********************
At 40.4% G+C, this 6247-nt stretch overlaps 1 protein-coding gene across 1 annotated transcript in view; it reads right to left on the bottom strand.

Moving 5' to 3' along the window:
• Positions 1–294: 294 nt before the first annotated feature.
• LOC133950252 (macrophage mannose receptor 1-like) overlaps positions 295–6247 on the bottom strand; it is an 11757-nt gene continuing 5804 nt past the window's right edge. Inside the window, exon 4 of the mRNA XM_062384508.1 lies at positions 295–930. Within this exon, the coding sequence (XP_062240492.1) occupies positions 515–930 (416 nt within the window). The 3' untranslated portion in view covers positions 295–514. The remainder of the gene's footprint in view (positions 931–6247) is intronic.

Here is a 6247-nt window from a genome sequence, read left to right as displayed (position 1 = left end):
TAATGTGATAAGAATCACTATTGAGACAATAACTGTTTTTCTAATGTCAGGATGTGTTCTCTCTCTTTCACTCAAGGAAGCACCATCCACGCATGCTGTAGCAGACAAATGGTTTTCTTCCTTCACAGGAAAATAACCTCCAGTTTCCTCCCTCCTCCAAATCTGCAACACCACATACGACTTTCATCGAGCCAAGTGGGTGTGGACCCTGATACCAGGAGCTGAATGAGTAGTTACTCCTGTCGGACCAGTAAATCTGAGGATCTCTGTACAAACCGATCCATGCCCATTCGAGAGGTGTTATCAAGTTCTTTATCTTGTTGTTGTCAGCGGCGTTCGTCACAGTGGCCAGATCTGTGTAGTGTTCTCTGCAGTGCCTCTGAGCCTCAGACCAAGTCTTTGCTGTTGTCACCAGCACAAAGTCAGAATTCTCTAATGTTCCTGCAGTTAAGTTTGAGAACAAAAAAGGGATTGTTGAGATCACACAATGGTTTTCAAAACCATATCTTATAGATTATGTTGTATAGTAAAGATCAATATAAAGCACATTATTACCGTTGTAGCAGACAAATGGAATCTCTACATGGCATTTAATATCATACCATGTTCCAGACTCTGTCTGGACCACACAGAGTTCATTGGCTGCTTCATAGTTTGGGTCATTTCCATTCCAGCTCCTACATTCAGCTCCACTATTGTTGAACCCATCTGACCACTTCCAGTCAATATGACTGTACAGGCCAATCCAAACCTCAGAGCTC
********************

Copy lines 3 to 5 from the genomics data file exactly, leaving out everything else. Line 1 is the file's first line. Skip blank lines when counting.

• Positions 1–294: 294 nt before the first annotated feature.
• LOC133950252 (macrophage mannose receptor 1-like) overlaps positions 295–6247 on the bottom strand; it is an 11757-nt gene continuing 5804 nt past the window's right edge. Inside the window, exon 4 of the mRNA XM_062384508.1 lies at positions 295–930. Within this exon, the coding sequence (XP_062240492.1) occupies positions 515–930 (416 nt within the window). The 3' untranslated portion in view covers positions 295–514. The remainder of the gene's footprint in view (positions 931–6247) is intronic.

Here is a 6247-nt window from a genome sequence, read left to right as displayed (position 1 = left end):